Schwarzenegger, Hedge Funds Invest in California Solar Power

July 7, 2006

July 7 (Bloomberg) — With the flip of a ceremonial switch, Microsoft Corp. dedicated a half-acre of solar panels on its Silicon Valley campus, bringing California closer to Governor Arnold Schwarzenegger’s goal of a million solar roofs.

That leaves about 980,000 to go.

Schwarzenegger, 58, is pouring $3.2 billion into solar energy, and investors are snapping up shares of solar-equipment companies. Hedge funds including SAC Capital Advisors LLC and GLG Partners LP have solar-power investments in the state. Even so, solar provides just 0.2 percent of California’s electricity. 

“It’s pathetic how few systems we have to date, given that the technology has been around for 30 years,” said Bernadette Del Chiaro, 34, clean-energy advocate for the Sacramento-based group Environment California.

The state had fewer than 20,000 solar roofs at the end March, according to the California Energy Commission. The panels on those roofs, even when combined with a solar-generating plant in the desert, took all year to provide 660 megawatt-hours of power. It takes 40 minutes for that much electricity to be generated by Rosemead, California-based Edison International’s new natural-gas-fired plant in Redlands.

Schwarzenegger, a Republican running for re-election, says he wants peak solar capacity to reach 3,000 megawatts, giving the state’s panels the power of three new gas-powered plants. He didn’t respond to requests for an interview for this article.

Million Solar Roofs

Last year, the governor proposed a law to create a retail rebate program that he called the Million Solar Roofs policy. While the plan hasn’t passed the Democrat-controlled Legislature, Schwarzenegger’s appointees to the Public Utilities Commission enacted part of the proposal. They offered $3.2 billion in consumer rebates — the biggest solar rebate program in U.S. history, according to the Washington-based Solar Energy Industries Association.

Investors, too, see a brighter future for solar. SAC Capital Advisors, an $8.5 billion hedge fund in Stamford, Connecticut, founded by Steven Cohen, and GLG Partners, an $11.2 billion fund in London, last month joined a group that invested $75 million in Nanosolar Inc., a Palo Alto, California-based company that is developing flexible solar strips. Representatives for both hedge funds declined to discuss the investment or the solar industry.

Initial public offerings by solar-panel makers have soared. SunPower Corp., based in Sunnyvale, California, is up 51 percent since going public in November. Q-Cells AG, based in Thalheim, Germany, is up 56 percent from its IPO price in October.

U.S. Left Behind

Jesse Pichel, a Piper Jaffray & Co. analyst based in New York, said the U.S. hasn’t been aggressive in developing solar power, yielding leadership to countries like Germany, which subsidizes the industry. German power distributors must pay consumers for solar power they make, at a higher rate than is paid to electricity-generating companies.

“America isn’t the big driver of solar,” Pichel said in a telephone interview from Germany. “It almost doesn’t matter what America decides. It’s happening whether government and business like it or not.”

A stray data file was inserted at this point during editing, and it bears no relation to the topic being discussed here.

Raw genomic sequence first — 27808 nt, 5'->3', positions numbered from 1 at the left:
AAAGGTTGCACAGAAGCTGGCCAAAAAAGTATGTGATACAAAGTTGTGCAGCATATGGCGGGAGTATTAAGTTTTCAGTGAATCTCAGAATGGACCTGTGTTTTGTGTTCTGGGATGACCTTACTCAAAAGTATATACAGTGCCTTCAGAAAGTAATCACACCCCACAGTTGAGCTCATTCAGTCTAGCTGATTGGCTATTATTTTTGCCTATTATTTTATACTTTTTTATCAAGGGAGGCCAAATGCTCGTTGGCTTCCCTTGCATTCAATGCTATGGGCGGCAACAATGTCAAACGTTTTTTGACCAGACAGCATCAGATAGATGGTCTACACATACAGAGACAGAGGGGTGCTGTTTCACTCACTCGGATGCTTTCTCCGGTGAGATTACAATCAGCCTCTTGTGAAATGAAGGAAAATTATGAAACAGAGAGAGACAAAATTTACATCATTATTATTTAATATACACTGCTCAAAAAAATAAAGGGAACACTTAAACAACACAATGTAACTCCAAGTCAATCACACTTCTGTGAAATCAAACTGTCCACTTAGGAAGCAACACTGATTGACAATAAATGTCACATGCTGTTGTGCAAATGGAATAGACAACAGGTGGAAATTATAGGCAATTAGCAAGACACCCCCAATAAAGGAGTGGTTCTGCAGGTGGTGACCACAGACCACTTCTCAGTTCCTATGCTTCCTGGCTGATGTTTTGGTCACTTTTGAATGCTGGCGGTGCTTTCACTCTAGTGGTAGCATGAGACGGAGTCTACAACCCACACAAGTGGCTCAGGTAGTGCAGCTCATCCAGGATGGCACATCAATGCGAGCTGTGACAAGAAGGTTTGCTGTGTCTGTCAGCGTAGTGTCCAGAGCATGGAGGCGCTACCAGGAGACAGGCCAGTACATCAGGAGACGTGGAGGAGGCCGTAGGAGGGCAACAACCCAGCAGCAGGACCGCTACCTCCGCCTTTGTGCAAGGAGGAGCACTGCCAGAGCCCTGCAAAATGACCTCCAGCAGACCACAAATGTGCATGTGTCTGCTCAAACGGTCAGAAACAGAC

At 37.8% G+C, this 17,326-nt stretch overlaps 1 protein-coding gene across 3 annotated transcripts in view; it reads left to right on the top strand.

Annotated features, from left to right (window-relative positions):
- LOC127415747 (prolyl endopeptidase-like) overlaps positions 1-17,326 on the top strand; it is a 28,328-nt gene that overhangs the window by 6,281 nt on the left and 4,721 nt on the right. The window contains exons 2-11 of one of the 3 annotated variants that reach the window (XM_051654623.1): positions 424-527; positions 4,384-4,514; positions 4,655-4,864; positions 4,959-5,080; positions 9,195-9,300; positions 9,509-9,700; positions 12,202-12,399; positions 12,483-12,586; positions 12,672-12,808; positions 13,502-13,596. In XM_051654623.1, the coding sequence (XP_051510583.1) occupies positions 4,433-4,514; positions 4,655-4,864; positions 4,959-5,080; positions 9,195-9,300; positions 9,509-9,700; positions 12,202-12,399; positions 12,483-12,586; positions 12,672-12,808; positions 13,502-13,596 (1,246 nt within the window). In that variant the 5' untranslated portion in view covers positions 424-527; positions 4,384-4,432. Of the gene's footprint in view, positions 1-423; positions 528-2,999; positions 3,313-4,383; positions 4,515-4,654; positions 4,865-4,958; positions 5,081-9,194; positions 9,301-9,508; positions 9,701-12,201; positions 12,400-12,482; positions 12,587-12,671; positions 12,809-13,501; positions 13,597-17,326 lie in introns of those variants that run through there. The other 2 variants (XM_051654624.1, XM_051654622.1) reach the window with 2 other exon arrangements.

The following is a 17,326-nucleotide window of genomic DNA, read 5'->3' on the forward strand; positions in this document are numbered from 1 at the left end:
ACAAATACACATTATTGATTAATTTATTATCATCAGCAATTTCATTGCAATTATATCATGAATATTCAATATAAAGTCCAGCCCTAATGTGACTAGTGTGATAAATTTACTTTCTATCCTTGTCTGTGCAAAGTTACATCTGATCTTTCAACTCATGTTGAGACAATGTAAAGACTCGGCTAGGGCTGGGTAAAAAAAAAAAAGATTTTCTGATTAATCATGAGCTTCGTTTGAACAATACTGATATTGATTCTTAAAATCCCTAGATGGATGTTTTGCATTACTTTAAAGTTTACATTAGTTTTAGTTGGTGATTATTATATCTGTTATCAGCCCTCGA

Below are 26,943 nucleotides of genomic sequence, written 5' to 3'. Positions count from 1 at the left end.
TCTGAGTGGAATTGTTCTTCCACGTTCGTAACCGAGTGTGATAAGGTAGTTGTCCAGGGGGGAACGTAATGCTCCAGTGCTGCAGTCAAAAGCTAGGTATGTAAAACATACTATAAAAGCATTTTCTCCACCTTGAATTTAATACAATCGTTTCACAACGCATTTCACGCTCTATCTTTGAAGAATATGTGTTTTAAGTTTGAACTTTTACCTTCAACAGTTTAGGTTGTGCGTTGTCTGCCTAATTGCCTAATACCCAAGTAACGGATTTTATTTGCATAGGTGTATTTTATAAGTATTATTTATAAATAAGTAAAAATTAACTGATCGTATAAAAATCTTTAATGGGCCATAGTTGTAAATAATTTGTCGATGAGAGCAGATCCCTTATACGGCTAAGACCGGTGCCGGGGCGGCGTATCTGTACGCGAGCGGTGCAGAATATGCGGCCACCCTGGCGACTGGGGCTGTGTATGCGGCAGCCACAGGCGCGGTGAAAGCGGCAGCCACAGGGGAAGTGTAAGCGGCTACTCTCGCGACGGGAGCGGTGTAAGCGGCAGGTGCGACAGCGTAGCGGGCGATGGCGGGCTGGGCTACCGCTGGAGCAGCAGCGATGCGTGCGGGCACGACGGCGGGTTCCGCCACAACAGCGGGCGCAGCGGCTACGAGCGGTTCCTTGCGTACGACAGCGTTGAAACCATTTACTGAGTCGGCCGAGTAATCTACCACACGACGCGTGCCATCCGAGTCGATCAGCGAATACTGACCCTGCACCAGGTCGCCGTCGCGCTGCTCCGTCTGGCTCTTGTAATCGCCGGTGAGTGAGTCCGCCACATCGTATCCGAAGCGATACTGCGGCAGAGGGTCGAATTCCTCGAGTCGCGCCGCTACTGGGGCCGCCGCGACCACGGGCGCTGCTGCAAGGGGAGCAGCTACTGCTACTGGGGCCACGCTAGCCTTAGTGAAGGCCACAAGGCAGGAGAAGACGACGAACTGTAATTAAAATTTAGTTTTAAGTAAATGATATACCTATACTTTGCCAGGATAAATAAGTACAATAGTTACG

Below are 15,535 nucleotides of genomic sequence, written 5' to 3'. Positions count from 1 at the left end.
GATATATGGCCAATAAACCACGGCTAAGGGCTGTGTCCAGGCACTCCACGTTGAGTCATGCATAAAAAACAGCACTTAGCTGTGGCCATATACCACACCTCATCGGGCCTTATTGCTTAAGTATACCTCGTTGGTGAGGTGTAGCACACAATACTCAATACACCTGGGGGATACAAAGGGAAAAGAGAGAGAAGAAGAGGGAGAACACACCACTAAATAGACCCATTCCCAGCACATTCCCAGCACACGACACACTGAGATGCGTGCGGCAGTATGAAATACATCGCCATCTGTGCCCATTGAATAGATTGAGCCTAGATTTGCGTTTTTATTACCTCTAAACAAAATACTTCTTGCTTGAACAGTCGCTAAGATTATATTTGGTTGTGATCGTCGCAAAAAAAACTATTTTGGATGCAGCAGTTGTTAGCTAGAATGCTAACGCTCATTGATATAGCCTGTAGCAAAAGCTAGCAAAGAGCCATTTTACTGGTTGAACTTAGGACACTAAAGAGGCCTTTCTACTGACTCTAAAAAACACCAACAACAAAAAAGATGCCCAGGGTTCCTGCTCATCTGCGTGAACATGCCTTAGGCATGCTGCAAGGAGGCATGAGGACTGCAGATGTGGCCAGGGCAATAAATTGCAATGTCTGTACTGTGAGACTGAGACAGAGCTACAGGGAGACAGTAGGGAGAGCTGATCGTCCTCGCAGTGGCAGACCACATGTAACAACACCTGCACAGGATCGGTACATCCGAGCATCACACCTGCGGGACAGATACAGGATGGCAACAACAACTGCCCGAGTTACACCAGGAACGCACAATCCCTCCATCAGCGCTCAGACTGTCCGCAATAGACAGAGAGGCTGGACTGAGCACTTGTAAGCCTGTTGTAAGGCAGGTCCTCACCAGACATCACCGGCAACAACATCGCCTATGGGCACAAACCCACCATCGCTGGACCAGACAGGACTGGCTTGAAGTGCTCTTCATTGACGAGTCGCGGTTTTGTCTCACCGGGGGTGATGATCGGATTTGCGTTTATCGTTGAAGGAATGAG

Solar power’s year-to-year growth rate in California has slowed since 2002. Last year, the amount of solar power feeding the electricity system increased 46 percent. Growth was 65 percent in 2004 and 91 percent in 2003.

The state’s earlier incentive programs repeatedly ran out of money, said Barry Cinnamon, 48, a solar installer and president of the California Solar Energy Industries Association. Installers won’t hire staff and invest in equipment until a program has reliable funding, he said.

“When programs have money now and may not next year, you don’t get that efficient network of contractors,” he said.

Subsidy Impact

The state’s new program is to run for 10 years rather than just a year or two. The rebates initially will cut about a third off a system’s cost. The average price for a residential roof system is about $36,000, Cinnamon says.

By the time the initiative is phased out by 2017, the industry may be going “like gangbusters,” said Del Chiaro, the clean-energy advocate. She said most of the million roofs will be built in the final years of the program.

Schwarzenegger says he wants to make it easier to sell homemade electricity. As in most states, California’s investor- owned utilities must buy solar-generated power from customers, who rely on the program to help pay for their equipment, Cinnamon said.

A utility can purchase as much as a half-percent of its power this way. Schwarzenegger has asked the Legislature to raise that cap to 2.5 percent and require municipal utilities to participate.

Silicon Shortage

Global shortages are slowing industry growth. Installers and manufacturers have put off some sales because of a shortage of polysilicon wafers, the raw ingredients of solar modules that are assembled into panels. The panels on Microsoft’s buildings in Mountain View that were turned on in April required about 5 tons of raw silicon, said Richard Swanson, 61, president of SunPower, which made the modules.

Andrew Beebe, 34, president of Energy Innovations Inc. in Pasadena, California, which makes mirror systems that concentrate sunlight on photovoltaic cells, said he expects the industry to resolve those issues.

“There’s no reason why solar couldn’t be 10 percent of the worldwide energy picture,” he said.

To contact the reporter on this story:
Steven Bodzin in San Francisco at  sbodzin@bloomberg.net.
Last Updated: July 7, 2006 03:01 EDT

Source:  Bloomberg

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